Survive and Thrive After the 3G Sunset

Bye-bye 3G. Today’s the day AT&T shuts down its 3G network in order to transfer its under-utilized 3G spectrum to its 5G network.

Generational upgrades to mobile networks are routine now that we’ve seen five of them. The only iPhones that will be affected by the upgrade are the first five models, 1 through 4S, and there aren’t many of them still in use.

But there has been some drama around this upgrade, although it hasn’t been as extreme as the FAA freakout over the C-Band spectrum used by the 5G phones. The drama all comes from companies dragging their feet after making poor design choices long before 5G transition.

Modular Design

Technology products, especially those that incorporate dynamic tech such as storage and wireless, have limited lifespans. Some of this is because nothing lasts forever, but most of it comes from the fact that technology that stagnates while the rest of the world is improving is undesirable.

While some phones are modular in the sense that their storage and battery are replaceable, iPhones aren’t. But all phones have an easy upgrade path to the next generation by simply backing up user data, replacing the phone, and restoring the data to the new device.

More expensive devices (such as desktop computers) employ modular designs for their networking capabilities. Original designs may build in the networking parts, but they have interfaces for newer or more specialized parts, such as USB ports and PCI buses. Upgrading to from 3G to 4G or 5G for such devices is simply a matter of buying the new networking module and plugging it in.

From Zero Trauma to Maximum Chaos

Not every upgrade is as smooth as the backup/replace/restore or “plug in the new module” scenario. Some manufacturers chose to save pennies by building in a networking module and failing to provide a USB or other upgrade port.

These don’t tend to be computer companies or even companies that are sophisticated about networking: they’re usually specialists in sensors, alarms, transportation, or medical monitors. A lot of smart home devices are locked into Wi-Fi standards that use the old school 2.4 GHz band.

I can understand why companies that sell $10 smart plugs don’t build in sophisticated networking capabilities; it’s just not worth adding 50 cents to the bill of materials cost. But life-and-death medical devices should be better designed, as most are.

 Cars are the Worst

Burglar alarms, home monitors, and medical monitors are bundled with services with monthly charges around $20. The sensor/communication modules of these systems are essentially throw-away parts that vendors routinely upgrade.

So there’s no trauma in replacing these sensors to take advantage of better networking. At worst, the customer makes a service call and a technician comes and replaces the obsolete part.

Cars are a whole different story, as the automobile industry has never fully wrapped its head around technology. Some car makers haven’t yet figured out how to upgrade the maps for their navigation systems, so we use our phones when we need accuracy (or even ease of use.)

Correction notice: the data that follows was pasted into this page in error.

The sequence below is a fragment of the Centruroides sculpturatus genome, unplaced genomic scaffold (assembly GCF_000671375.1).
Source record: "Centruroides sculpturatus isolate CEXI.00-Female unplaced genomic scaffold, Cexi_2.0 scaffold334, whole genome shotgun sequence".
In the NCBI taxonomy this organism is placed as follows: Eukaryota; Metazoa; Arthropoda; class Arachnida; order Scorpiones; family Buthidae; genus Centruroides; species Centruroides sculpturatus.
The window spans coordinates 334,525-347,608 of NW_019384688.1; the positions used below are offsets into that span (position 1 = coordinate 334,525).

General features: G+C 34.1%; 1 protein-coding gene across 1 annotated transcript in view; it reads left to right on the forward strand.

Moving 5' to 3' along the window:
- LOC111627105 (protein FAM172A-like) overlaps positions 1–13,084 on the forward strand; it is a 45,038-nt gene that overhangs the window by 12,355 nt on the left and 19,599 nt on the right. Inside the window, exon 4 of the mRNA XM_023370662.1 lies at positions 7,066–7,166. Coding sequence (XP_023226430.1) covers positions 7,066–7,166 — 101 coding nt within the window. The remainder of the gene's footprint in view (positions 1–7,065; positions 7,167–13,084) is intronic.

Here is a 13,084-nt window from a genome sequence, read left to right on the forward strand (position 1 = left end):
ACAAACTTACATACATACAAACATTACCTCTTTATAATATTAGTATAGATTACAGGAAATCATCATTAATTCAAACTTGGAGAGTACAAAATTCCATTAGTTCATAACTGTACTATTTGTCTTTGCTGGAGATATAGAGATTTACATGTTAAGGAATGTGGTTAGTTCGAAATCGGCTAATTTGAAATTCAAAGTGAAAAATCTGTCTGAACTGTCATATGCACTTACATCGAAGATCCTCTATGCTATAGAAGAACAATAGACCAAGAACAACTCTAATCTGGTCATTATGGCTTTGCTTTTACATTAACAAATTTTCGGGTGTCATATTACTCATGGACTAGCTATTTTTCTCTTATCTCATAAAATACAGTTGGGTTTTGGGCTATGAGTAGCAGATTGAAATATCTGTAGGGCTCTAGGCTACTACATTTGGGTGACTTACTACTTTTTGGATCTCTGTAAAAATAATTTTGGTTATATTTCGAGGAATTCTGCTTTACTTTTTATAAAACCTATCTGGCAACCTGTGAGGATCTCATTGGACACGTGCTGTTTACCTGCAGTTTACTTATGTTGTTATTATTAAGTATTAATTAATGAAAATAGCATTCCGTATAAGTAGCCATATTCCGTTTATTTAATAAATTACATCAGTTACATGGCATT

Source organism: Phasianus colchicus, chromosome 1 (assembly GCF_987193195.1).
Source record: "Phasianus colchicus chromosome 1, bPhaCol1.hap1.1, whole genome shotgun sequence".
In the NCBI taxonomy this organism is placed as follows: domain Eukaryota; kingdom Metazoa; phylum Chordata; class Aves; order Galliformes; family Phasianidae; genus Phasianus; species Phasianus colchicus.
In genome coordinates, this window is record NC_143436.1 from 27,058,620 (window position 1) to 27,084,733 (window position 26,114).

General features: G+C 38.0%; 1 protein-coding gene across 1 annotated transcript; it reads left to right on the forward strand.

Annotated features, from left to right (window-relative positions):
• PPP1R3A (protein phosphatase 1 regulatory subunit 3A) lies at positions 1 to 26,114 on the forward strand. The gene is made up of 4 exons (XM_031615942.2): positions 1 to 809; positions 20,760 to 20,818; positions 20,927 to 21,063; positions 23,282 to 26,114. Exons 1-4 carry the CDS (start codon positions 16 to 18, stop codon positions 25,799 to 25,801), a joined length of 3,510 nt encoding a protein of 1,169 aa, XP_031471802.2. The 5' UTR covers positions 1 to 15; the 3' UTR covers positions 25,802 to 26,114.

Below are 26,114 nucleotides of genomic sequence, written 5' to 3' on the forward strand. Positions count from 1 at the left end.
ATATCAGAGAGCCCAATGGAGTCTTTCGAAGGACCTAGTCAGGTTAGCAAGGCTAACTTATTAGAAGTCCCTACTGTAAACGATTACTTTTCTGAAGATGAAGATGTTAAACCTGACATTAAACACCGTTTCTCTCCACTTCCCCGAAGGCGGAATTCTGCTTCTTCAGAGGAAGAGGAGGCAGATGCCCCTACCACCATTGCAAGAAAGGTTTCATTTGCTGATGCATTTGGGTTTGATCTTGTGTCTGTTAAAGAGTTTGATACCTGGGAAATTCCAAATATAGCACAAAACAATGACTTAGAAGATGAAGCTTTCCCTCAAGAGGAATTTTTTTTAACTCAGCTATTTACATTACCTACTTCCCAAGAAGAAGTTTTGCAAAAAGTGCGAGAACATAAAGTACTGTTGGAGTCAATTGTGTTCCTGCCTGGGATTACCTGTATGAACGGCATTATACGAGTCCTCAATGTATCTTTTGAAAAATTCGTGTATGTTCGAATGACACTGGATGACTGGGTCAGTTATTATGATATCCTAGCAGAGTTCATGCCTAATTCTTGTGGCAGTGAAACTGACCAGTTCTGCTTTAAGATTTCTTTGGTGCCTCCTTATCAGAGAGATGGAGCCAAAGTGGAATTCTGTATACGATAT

But Some Cars are Better than Others

Some cars that rolled off the lot with 3G-enabled crash and SOS notifications will simply lose this capability after today: Acura, Audi, BMW, and Mercedes for example. Others will require hardware upgrades and some simply need software upgrades.

In several cases, manufacturers are shifting customers to after-market devices, some with subscription fees. The only car company that has a truly sensible, modular approach to connectivity is Ford/Mazda.

Ford/Mazda cars connect to the consumer’s smart phone and rely on it for networking. These cars also integrate phone navigation and music systems. This makes so much more sense that trying to replicate all of the functionality of a iPhone or Android device in the car itself. Maybe Boeing should try that.

What to do if You Lose Connectivity

Unless the manufacturer of a 3G-only device you own notified you of your upgrade path and you ignored it, you’ll either have to learn to live without it or switch to a more responsible vendor. I’m not in this boat, but if I were I would happily change to a better one.

For home alarms and medical alert systems there are many, many alternatives so you won’t be left high and dry. Just find a new service and switch over. The biggest home alarm company, ADT, is all set for 4G/5G.

If you have a car with built-in 3G and no upgrade path consider this is a lesson learned and rely on your smartphone for navigation and SOS. There are some nice dash mounts for what ever combination of car and phone you have. And ask more questions the next time you buy a car: you want one that integrates with your phone via Apple CarPlay and Android Auto.

Aftermarket head units are also a good option. Some of these project your smart phone on a touch-sensitive big 10 inch screen.

Now isn’t it odd that the Department of Transportation always seems to be in the mix whenever we have a network upgrade problem? The agency needs to get its arms around technology upgrade cycles, this drama is becoming tedious.